Did you see this story about Finland’s postal service? They’re conducting an experiment with a small group of customers, in order to cut down on pollution and overall costs, in which all household mail is opened by postal employees in a “secured” location and then scanned and sent by email to the customer.
I suppose, in the age of Facebook, that people don’t mind having other people eyeing their personal mail … and that it’s hard as hell to open an envelope by ourself. The UK Telegraph writer begins the story smartly, sounding the alarm bells: “Not even the most intimate love letters, payslips, overdue bills and other personal messages will be spared under the controversial scheme.”
Of course, few of us get love letters anymore, but that doesn’t mean we relish the idea of others checking out our credit card bills. One commentator on a forum called the experiment straight from the KGB play book. (KGB seems a little extreme; I’ll go with Orwellian, instead.) We like our privacy, and it’s why the U.S. Postal Service continues to get such high marks from Americans: Our mail arrives where it’s supposed to, and nobody opens it. Likewise, we receive mail that’s retained its seal. When that seal is broken, so is our trust.
For the volunteer Finns, they can actually get their mail pieces delivered to them, but after it’s been resealed … by a stranger. Creepy, methinks.
The direct marketing community, meanwhile, must frown on such an experiment. Reducing a well designed mail piece to a measly email? Now that’s a lousy deal.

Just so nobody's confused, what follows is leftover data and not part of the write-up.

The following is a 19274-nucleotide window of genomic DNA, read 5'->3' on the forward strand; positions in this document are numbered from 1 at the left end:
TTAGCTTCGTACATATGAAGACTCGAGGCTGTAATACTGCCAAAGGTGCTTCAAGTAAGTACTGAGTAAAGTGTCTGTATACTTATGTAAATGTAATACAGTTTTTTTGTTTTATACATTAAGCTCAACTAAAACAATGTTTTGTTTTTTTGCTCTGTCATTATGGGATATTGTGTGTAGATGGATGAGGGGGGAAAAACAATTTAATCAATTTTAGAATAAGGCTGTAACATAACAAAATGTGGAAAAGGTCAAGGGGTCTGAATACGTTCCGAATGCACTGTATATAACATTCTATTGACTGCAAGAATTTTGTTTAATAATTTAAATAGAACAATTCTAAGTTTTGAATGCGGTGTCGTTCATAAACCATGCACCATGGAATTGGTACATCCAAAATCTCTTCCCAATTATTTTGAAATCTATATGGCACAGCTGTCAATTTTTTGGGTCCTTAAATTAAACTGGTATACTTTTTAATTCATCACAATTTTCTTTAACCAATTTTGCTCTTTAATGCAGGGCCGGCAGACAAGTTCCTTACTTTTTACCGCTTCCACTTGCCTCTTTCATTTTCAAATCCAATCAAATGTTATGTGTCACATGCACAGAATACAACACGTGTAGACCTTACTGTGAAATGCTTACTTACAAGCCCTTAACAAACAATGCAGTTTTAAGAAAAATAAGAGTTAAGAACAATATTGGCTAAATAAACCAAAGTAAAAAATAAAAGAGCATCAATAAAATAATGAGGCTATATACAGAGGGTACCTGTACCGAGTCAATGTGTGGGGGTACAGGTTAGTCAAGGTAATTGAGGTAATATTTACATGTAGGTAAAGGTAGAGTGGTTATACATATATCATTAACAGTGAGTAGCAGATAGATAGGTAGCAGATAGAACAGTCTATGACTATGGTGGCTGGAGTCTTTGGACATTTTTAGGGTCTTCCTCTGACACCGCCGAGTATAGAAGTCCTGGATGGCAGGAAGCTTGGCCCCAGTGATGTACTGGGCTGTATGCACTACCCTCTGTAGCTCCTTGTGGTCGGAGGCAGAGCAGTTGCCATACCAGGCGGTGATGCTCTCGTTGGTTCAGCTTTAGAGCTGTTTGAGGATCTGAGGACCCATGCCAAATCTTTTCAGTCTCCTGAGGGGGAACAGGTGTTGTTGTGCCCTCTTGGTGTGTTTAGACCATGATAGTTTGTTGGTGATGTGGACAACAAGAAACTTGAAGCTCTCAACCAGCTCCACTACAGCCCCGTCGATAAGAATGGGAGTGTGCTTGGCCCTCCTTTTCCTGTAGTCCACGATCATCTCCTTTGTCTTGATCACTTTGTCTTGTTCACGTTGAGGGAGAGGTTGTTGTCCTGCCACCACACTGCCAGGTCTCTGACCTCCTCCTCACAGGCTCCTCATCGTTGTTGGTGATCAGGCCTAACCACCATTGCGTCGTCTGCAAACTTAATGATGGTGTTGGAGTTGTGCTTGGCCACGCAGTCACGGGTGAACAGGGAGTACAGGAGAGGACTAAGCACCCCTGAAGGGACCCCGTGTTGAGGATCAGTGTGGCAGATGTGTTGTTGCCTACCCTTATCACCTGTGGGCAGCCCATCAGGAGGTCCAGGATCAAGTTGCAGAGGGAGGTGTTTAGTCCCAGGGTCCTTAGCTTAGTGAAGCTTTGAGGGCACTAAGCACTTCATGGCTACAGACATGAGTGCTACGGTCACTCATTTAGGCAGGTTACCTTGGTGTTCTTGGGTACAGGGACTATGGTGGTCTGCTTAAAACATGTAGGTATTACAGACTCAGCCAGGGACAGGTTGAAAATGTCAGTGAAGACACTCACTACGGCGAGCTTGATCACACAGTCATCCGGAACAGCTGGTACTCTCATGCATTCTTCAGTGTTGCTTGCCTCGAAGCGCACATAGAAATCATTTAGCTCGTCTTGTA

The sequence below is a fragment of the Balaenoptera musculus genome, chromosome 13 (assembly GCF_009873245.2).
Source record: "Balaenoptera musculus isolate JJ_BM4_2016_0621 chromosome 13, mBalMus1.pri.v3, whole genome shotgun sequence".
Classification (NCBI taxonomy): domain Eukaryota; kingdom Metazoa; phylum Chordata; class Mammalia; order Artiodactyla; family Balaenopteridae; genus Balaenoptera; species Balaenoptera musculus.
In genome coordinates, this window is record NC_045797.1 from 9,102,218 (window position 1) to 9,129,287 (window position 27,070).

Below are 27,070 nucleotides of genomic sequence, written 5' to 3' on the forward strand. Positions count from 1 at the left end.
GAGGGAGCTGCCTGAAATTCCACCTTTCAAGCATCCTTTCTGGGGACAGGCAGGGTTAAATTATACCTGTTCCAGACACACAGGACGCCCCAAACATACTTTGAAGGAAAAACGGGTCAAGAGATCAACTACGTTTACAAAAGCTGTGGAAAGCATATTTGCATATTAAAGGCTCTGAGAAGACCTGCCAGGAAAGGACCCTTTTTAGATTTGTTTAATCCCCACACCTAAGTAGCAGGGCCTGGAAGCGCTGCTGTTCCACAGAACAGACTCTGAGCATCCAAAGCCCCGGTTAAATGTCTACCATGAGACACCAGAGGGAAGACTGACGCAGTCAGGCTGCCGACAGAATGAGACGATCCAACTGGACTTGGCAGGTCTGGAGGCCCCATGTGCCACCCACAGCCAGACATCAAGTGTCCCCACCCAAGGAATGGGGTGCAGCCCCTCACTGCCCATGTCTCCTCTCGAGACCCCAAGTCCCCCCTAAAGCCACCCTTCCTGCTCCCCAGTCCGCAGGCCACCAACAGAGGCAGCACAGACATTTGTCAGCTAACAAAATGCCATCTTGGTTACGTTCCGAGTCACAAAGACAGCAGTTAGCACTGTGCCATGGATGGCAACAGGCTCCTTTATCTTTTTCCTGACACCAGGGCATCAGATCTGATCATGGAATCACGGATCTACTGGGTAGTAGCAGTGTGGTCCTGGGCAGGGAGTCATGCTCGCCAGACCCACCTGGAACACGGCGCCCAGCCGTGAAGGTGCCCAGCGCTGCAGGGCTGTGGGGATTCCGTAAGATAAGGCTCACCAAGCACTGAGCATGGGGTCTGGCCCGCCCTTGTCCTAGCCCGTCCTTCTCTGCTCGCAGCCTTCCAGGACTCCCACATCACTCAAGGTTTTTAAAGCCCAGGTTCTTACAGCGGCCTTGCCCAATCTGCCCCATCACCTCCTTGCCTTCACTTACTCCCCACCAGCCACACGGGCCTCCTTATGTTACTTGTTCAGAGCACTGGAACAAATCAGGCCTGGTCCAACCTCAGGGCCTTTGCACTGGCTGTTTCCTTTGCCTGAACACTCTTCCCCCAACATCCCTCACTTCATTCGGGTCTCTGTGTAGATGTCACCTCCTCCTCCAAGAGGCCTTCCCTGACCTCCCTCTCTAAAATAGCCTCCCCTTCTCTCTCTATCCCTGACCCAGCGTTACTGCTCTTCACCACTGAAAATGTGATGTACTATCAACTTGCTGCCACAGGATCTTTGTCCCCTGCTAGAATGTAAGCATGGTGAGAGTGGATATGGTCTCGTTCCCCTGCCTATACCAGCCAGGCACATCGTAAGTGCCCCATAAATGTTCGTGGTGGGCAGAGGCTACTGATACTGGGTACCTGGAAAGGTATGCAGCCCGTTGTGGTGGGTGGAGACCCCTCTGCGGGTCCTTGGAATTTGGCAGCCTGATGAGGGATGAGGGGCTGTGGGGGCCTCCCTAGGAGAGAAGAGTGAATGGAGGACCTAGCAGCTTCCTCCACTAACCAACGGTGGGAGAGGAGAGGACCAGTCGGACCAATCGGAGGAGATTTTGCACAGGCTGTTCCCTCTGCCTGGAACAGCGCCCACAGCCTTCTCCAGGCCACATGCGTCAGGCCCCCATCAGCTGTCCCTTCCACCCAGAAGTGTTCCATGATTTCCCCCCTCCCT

For now, some private companies are offering such services to consumers, such as Earth Class Mail, which originally brought the idea to Swiss Post, and Zumbox, which also scans your mail and then puts it into your Zumbox email box.
But since marketers will be charged anywhere from 2 cents to 5 cents per mail piece on Zumbox, I don’t see that many companies wanting to foot that bill for essentially an upgraded email. Again, it simply robs direct mail of its true “landing” and “feeling” power. They’re acting like the recipient is the beneficiary, but we all know that it’s Zumbox … while customer and mailer alike have their relationship digitally reduced.
And like my colleague Hallie Mummert said to me, “Who’s going to sign up for yet one more inbox via which to receive non-targeted junk mail?” People still like mail, maybe even more so now because there are many ways to control the flow, but people are getting rather sick of email. So in some ways Zumbox, and certainly Finland, may even be behind the curve.